KPIG, which once described its format as “mutant cowboy rock and roll”, is one of the few remaining commercial stations where the disc jockeys still choose the music, and community ties are so close it's hard to tell where the station ends and its constituency begins. As a successful business (it has always done pretty well in the ratings and sells plenty of advertising), KPIG also has managed to remain both artist- and industry-friendly. Every song the station plays is listed live on the Web, along with links that make it easy to buy the CD, research the artist or follow a tour schedule. Without a doubt, KPIG owns the high-mud mark for combining commercial success, community involvement, resourceful use of free and open-source software and adaptiveness to a surreally perverse environment.
The hacker in chief at KPIG is “Wild Bill” Goldsmith, one of KPIG's Founding Farmers and the proprietor of RadioParadise.com. Unencumbered by the need to participate in the fully regulated environment of commercial broadcasting, Radio Paradise is beating a path through the uncharted wilderness where artists and technically smart connoisseurs will rebuild their own industry from the outside in. Asked for the technical angle on Radio Paradise, Bill writes:
[Radio Paradise is] based on a set of software tools—for picking and scheduling music and doing voice tracks from anywhere over the Net, and for accepting and organizing listener feedback on my playlist. Everything I'm doing software-wise is 100% open source: Linux, PHP, Perl, Postgres, and Icecast.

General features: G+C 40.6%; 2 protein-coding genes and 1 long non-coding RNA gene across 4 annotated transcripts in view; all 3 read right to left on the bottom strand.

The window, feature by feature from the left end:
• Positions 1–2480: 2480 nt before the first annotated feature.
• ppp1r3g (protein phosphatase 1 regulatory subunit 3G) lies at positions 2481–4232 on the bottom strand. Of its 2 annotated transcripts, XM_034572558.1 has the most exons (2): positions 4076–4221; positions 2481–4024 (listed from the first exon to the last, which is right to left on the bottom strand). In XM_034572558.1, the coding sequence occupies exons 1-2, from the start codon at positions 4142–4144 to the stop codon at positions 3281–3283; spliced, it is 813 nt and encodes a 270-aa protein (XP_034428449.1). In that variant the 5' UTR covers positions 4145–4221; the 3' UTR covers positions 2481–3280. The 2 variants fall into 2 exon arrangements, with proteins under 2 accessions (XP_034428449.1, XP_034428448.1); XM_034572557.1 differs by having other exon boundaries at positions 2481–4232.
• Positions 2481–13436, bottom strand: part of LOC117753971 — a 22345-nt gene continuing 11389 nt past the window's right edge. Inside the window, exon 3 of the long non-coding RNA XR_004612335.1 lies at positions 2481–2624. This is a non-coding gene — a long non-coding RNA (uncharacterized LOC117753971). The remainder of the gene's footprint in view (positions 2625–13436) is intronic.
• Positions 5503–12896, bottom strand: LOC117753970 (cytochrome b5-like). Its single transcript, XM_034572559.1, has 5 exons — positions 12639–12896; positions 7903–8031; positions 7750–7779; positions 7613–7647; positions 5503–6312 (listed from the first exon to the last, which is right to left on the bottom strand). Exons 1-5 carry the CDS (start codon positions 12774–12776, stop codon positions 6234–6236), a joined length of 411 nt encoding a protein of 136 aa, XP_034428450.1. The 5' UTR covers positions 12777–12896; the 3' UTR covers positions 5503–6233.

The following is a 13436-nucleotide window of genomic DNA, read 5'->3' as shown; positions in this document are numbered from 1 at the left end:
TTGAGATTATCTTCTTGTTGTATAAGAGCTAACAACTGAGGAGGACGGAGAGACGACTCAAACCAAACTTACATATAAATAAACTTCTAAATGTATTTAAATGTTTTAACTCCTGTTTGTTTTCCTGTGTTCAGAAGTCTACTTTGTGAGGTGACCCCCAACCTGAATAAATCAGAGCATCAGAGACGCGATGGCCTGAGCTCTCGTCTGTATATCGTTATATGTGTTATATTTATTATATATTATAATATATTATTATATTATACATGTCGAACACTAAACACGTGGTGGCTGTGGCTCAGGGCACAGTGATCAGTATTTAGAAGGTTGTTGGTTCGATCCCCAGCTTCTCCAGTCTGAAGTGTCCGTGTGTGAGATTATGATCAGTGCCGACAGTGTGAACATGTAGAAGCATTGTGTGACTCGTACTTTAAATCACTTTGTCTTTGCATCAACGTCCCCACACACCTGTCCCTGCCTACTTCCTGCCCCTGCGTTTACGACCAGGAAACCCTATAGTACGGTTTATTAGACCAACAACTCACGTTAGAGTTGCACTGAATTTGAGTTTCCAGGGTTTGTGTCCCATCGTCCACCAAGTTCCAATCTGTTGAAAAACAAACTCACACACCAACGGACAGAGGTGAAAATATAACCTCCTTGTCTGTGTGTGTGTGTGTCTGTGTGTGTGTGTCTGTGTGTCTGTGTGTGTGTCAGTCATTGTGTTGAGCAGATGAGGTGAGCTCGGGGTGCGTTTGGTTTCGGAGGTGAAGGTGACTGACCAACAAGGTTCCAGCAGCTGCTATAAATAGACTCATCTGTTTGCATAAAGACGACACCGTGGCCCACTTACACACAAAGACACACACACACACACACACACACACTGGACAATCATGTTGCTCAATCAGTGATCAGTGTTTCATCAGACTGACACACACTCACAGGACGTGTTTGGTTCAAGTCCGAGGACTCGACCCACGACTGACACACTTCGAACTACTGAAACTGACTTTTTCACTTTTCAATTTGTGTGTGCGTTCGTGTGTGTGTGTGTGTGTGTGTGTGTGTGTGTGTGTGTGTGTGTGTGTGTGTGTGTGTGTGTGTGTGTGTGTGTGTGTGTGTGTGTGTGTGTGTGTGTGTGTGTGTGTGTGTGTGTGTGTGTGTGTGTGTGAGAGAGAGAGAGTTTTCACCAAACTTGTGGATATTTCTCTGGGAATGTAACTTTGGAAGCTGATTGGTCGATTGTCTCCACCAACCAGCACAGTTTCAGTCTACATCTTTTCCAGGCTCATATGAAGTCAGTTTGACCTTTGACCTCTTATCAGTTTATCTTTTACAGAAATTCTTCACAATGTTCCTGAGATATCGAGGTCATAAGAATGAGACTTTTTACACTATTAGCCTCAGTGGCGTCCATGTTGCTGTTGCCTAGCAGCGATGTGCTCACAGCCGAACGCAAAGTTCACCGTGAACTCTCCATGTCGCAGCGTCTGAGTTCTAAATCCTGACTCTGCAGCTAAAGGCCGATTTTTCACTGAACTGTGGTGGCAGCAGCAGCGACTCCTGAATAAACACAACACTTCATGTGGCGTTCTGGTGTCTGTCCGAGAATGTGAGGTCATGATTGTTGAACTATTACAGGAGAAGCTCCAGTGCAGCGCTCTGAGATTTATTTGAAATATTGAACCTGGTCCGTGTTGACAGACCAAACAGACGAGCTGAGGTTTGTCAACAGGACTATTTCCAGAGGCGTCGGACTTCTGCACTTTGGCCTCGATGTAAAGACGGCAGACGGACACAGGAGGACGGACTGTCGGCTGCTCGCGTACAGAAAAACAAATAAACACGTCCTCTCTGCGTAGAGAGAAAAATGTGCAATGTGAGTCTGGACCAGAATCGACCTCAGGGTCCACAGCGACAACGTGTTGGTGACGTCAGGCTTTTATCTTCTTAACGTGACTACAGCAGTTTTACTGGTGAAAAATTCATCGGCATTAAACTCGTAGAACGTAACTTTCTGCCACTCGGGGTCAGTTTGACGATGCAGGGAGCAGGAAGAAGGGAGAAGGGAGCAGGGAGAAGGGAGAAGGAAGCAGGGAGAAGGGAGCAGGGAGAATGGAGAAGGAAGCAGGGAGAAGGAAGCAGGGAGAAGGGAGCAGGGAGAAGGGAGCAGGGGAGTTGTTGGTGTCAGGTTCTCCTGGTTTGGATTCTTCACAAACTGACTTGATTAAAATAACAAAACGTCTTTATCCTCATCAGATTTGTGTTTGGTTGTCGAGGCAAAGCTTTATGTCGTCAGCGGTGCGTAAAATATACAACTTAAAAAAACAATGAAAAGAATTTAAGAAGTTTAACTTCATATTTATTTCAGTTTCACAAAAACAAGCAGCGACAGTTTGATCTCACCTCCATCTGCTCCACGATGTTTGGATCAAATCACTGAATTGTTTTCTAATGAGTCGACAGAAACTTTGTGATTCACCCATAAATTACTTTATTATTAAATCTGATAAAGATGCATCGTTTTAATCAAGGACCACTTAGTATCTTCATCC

I am convinced that what you see at radioparadise.com represents the future of radio, or of quality radio, anyway: very interactive, tightly controlled artistically (no random segues, everything happens for a reason)--completely free from the influences of the radio/music industry hype machine (to the best of my ability, anyway)--and supported primarily by voluntary contributions from listeners.
This isn't a game plan that's going to make anyone rich. But it can make it possible for anyone with talent to make a very comfortable living without compromizing their integrity in any way—and that's all I for one have ever wanted.
I'm an old radio freak and have been a fan of KPIG and its ancestors going back to the Sixties. Living, breathing radio stations like KPIG, run by people who love the business more for the good it does than for the money it makes, have gone out like candles in the rain—first one by one, then by the dozens and finally by the thousands.
It's not surprising to find a hacker starting a bonfire with the last candle that stands.